It is true that, in addition to CARE’s SRH projects, the organization continues to carry out a number of “Development” and “Emergency Relief” projects which provide basic needs, such as food, water and sanitation, to remote areas in poor countries. But even these projects generally have a family planning component. In Guatemala, for example, CARE “operates projects in water and sanitation, agriculture, agroforestry, primary health care, population, girl’s education and small economic activity development.” (Italics added) The “primary health care, population, girl’s education” aspects will all doubtless include a family planning component. CARE Honduras has projects that “include maternal and child health and nutrition, small enterprise development, agroforestry, irrigation, micro-watershed protection and environmental education.” Remember here that CARE prefers to guard “maternal health,” ironically enough, by preventing women from becoming mothers.

But CARE’s glamour projects, which is to say its largest and best-funded initiatives, are those that involve chemically or surgically sterilizing large numbers of women. In 2008, CARE launched their Mothers Matter initiative in Bangladesh and Tanzania. As the campaign expanded http://www.care.org/campaigns/accessafrica/downloads/SigProg_Overview_v1.pdf, CARE requested “$150 million in funding to support the implementation of MOTHERS MATTER in at least 10 countries,” including Nicaragua, Cambodia, Ethiopia, India, Nepal, Rwanda and Sierra Leone.

In describing the project, CARE claims that “if all women could have access to family planning and obstetric care, maternal mortality and morbidity could be significantly reduced.” While it is certainly true that obstetric care—missing in most developing world villages—dramatically reduces the possibility of dying in childbirth, the same cannot be said of “access to family planning.” CARE confounds the two because it believes that poor women simply have too many children.

Then there is Madagascar, for which more projects are listed than in any other country. Many of these are Development Projects that may or may not have a family planning component. But its flagship project in this country of 20 million people is the Extra Mile Initiative (EMI). This is billed as “one of CARE Madagascar’s largest project zones,” and it is intended to “increase awareness and access to family planning services” in rural areas.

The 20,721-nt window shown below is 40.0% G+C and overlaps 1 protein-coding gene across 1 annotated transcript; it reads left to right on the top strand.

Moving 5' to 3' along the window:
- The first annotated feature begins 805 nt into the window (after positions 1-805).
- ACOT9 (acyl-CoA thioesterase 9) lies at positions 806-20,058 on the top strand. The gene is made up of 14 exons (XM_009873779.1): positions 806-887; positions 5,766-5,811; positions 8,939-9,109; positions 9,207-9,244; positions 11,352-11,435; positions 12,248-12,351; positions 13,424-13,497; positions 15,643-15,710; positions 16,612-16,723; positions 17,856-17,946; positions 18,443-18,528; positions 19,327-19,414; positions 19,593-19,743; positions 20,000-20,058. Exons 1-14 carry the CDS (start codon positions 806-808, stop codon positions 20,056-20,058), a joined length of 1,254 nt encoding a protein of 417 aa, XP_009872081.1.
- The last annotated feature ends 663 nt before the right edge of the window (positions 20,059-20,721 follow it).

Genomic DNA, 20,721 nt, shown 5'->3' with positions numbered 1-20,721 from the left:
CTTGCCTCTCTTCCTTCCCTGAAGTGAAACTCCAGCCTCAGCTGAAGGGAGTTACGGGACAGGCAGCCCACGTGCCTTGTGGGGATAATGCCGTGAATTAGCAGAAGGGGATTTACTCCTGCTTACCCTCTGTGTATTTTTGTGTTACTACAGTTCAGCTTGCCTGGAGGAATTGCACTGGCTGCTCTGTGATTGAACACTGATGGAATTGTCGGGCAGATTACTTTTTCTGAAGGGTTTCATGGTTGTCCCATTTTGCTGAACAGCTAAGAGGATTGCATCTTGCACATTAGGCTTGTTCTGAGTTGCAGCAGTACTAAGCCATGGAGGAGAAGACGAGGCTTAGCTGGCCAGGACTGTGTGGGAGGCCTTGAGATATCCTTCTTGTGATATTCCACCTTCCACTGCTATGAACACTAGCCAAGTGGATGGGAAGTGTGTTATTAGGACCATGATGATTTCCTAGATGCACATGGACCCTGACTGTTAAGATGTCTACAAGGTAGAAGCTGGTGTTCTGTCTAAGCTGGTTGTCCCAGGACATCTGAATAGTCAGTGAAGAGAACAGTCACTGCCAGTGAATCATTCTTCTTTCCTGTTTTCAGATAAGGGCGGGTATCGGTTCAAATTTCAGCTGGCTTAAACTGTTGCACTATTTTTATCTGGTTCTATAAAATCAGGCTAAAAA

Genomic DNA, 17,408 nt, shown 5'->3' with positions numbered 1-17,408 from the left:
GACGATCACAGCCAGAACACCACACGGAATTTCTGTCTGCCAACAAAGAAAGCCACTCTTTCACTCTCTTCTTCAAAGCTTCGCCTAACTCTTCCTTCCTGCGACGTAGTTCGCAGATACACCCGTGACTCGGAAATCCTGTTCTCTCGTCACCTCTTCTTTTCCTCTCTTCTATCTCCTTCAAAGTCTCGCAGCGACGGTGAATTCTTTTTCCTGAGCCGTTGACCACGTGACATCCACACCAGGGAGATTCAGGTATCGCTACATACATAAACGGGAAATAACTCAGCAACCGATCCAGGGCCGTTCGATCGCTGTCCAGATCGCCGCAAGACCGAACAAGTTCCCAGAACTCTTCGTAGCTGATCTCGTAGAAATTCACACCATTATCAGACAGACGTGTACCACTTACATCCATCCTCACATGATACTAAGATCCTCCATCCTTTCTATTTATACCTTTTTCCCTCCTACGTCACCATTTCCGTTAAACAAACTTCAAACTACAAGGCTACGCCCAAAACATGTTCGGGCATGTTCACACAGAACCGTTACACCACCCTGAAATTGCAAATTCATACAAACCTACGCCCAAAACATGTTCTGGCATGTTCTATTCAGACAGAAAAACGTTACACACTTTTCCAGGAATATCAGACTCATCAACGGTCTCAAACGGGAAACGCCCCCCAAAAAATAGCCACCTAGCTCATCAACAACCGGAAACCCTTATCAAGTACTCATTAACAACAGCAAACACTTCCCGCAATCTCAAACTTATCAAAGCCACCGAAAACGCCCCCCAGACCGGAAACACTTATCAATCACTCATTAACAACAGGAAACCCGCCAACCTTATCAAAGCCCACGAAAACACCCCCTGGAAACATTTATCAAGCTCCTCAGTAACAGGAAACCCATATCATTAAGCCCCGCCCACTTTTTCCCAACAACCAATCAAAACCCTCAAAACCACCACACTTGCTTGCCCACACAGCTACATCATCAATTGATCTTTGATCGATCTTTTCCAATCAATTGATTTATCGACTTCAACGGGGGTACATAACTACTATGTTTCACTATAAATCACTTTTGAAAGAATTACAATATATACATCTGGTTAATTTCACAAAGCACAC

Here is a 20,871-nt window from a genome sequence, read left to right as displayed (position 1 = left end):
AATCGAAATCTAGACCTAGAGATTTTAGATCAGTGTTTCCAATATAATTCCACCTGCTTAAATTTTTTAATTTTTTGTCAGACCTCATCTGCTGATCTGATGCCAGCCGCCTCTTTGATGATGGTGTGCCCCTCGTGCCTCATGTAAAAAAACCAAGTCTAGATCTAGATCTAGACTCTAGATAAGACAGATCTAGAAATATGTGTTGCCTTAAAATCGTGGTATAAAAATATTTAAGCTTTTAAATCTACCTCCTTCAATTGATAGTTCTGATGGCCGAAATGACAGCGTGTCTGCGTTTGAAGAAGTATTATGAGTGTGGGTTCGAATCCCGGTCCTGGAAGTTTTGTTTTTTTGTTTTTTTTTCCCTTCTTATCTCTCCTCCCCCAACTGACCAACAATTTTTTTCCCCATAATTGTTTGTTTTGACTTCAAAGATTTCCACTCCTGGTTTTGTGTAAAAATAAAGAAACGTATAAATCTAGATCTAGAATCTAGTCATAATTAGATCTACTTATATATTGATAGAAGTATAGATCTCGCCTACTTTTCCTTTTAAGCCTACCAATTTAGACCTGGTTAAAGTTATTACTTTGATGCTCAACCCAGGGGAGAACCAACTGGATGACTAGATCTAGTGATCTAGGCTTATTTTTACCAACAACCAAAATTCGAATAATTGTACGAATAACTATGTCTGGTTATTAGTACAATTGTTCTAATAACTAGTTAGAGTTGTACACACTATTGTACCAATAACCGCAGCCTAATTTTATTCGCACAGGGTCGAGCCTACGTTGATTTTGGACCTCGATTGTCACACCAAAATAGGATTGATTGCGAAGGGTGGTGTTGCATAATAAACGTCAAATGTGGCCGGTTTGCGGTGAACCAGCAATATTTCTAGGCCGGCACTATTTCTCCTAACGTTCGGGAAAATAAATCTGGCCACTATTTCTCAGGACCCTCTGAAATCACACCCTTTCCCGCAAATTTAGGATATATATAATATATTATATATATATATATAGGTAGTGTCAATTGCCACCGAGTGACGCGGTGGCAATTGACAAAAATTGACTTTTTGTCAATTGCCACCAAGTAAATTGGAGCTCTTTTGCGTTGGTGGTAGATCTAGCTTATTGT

CARE is confident that its promotion of abortifacient contraceptives and population control will succeed, according to one summary, because of the way the “program’s strategies have been integrated into local health systems, communities, and local government.” What this means, in plain English, is that any woman of childbearing age who walks into a local health clinic—for whatever reason—will not leave until she has been propagandized about the need to be on birth control.

The involvement of local government officials in enforcing the policy is troubling as well, although CARE doesn’t seem to think so. The organization brags that “the twist…was to embed the EMI not only in the local health system and the communities it serves, but also in local government, forming a solid triad of implementation and oversight.” Since local government officials are powerful figures in poor countries, it is easy to see why CARE wants them to help convince poor women to go on the pill. After all, they are well-positioned to do any arm-twisting that may be required.

If you know anyone who has been donating to CARE, you might ask them to reconsider. No person of conscience should be supporting an organization that is engaging in this sort of contraceptive imperialism around the world.

This article was originally published as the August 20 Population Research Institute’s Weekly Briefing.


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A Nazi extermination camp. Pete Baklinski / LifeSiteNews
Pete Baklinski Pete Baklinski Follow Pete

Imagine the outrage if anti-Semites were crowdsourcing for gas chambers

Pete Baklinski Pete Baklinski Follow Pete